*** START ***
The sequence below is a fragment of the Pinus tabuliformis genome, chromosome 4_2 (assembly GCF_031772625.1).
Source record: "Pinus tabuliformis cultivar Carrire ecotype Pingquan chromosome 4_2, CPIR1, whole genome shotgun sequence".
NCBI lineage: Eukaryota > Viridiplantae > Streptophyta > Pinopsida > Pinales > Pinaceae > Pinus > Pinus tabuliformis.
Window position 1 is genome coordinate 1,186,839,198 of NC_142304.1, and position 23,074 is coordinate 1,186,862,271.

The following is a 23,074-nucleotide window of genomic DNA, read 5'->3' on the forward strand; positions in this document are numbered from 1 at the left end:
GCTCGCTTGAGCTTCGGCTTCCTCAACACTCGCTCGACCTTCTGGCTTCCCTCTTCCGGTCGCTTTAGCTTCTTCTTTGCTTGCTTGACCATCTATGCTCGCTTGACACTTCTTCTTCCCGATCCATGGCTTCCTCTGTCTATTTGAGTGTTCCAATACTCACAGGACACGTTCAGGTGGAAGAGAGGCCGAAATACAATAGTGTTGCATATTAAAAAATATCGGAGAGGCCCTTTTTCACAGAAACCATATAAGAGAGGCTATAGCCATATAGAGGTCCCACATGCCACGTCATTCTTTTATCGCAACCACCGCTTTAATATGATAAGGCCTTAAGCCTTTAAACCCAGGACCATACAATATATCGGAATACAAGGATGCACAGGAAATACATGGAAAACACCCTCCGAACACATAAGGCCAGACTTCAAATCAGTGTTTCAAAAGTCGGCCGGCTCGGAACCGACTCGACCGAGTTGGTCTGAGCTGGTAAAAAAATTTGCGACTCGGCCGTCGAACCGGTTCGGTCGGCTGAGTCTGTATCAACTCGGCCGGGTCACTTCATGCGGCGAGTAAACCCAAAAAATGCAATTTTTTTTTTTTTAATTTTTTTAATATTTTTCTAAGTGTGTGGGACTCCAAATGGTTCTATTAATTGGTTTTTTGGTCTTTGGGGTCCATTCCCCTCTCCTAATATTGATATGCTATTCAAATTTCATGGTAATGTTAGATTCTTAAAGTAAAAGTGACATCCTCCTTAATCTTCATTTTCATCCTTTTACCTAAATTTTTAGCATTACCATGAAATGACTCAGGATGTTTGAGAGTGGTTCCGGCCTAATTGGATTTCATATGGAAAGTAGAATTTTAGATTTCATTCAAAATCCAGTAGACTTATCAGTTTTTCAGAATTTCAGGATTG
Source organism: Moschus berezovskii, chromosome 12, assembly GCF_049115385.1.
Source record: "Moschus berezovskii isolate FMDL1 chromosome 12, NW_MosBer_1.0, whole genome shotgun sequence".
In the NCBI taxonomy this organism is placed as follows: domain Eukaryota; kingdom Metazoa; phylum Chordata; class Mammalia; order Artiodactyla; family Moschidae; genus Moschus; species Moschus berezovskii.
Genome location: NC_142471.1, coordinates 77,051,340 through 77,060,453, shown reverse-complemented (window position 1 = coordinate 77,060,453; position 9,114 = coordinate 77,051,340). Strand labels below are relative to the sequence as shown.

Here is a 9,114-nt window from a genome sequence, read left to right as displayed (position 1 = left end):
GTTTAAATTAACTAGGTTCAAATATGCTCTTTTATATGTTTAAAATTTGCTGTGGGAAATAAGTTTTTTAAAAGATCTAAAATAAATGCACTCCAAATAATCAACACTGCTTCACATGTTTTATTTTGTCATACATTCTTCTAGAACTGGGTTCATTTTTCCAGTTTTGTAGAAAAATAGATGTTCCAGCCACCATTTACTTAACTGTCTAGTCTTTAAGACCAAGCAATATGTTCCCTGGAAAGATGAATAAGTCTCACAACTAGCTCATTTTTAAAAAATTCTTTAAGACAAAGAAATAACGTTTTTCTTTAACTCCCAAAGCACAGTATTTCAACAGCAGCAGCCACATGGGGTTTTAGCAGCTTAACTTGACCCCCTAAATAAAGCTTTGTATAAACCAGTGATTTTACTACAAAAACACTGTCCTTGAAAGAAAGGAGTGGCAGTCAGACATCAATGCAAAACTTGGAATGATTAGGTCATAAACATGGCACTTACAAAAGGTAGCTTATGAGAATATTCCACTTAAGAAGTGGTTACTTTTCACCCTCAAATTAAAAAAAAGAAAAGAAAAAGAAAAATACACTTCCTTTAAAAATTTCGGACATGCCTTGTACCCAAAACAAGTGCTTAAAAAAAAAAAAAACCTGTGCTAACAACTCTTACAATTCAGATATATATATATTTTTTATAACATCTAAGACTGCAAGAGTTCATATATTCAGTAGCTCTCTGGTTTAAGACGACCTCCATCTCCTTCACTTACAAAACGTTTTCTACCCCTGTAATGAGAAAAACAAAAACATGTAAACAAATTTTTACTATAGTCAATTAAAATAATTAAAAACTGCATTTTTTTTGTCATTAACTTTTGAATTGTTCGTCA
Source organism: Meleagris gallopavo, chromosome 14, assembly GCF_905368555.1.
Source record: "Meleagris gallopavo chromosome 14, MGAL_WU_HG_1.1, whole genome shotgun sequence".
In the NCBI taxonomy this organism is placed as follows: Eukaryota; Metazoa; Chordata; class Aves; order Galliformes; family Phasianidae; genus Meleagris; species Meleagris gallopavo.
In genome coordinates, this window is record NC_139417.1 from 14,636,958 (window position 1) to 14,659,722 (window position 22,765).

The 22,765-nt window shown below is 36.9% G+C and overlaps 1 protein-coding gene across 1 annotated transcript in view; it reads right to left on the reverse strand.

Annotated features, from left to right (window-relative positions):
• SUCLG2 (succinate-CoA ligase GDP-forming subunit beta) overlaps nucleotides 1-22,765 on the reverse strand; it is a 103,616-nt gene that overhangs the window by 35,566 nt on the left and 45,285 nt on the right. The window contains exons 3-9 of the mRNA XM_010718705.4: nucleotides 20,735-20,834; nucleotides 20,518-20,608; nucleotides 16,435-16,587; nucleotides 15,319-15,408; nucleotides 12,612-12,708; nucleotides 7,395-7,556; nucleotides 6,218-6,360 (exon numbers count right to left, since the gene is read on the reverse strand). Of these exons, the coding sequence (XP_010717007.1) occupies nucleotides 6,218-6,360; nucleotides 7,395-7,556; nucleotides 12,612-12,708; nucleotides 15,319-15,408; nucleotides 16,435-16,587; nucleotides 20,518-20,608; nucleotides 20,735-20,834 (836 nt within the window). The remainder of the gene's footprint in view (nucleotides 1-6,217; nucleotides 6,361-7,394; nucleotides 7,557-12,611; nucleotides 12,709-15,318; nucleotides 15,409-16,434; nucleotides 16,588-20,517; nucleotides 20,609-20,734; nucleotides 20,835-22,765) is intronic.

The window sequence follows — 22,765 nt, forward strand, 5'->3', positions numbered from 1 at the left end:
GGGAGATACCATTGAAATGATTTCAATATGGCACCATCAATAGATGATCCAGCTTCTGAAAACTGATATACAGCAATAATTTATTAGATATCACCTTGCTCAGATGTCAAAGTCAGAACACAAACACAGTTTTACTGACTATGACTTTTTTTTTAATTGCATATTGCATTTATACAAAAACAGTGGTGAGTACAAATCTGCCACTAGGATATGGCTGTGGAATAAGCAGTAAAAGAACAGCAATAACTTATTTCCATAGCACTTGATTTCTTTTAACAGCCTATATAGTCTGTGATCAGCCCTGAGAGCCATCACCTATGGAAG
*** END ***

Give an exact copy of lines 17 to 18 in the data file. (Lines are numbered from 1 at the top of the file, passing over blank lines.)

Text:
The 22,765-nt window shown below is 36.9% G+C and overlaps 1 protein-coding gene across 1 annotated transcript in view; it reads right to left on the reverse strand.

Annotated features, from left to right (window-relative positions):